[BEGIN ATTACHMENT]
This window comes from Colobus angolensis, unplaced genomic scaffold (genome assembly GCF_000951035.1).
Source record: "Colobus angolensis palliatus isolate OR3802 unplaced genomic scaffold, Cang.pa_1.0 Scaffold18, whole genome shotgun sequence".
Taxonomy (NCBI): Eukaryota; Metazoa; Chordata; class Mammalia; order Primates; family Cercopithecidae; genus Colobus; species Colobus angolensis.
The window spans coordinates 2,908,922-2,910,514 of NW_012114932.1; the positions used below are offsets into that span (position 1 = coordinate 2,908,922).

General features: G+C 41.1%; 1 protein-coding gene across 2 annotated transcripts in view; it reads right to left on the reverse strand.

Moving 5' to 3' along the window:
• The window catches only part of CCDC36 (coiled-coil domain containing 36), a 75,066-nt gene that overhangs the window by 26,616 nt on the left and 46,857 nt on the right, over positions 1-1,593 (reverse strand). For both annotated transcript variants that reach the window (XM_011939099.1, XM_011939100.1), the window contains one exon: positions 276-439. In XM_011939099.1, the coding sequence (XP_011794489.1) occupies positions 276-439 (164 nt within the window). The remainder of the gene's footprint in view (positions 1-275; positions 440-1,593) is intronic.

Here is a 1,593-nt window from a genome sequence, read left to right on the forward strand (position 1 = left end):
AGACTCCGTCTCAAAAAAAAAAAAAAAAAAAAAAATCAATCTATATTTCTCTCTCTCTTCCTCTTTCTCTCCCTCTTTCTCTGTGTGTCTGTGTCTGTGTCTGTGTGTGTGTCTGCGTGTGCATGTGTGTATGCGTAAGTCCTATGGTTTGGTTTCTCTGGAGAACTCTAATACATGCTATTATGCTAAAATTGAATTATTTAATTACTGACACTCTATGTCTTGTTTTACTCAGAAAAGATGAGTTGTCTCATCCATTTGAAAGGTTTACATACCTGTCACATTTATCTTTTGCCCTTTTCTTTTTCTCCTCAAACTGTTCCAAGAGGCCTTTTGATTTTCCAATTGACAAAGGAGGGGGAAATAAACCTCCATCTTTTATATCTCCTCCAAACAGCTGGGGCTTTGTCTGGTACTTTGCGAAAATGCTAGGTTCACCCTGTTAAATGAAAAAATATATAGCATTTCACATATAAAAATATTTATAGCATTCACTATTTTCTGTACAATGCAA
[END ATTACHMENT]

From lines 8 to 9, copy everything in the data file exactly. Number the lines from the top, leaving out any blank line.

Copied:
Here is a 1,593-nt window from a genome sequence, read left to right on the forward strand (position 1 = left end):
AGACTCCGTCTCAAAAAAAAAAAAAAAAAAAAAAATCAATCTATATTTCTCTCTCTCTTCCTCTTTCTCTCCCTCTTTCTCTGTGTGTCTGTGTCTGTGTCTGTGTGTGTGTCTGCGTGTGCATGTGTGTATGCGTAAGTCCTATGGTTTGGTTTCTCTGGAGAACTCTAATACATGCTATTATGCTAAAATTGAATTATTTAATTACTGACACTCTATGTCTTGTTTTACTCAGAAAAGATGAGTTGTCTCATCCATTTGAAAGGTTTACATACCTGTCACATTTATCTTTTGCCCTTTTCTTTTTCTCCTCAAACTGTTCCAAGAGGCCTTTTGATTTTCCAATTGACAAAGGAGGGGGAAATAAACCTCCATCTTTTATATCTCCTCCAAACAGCTGGGGCTTTGTCTGGTACTTTGCGAAAATGCTAGGTTCACCCTGTTAAATGAAAAAATATATAGCATTTCACATATAAAAATATTTATAGCATTCACTATTTTCTGTACAATGCAA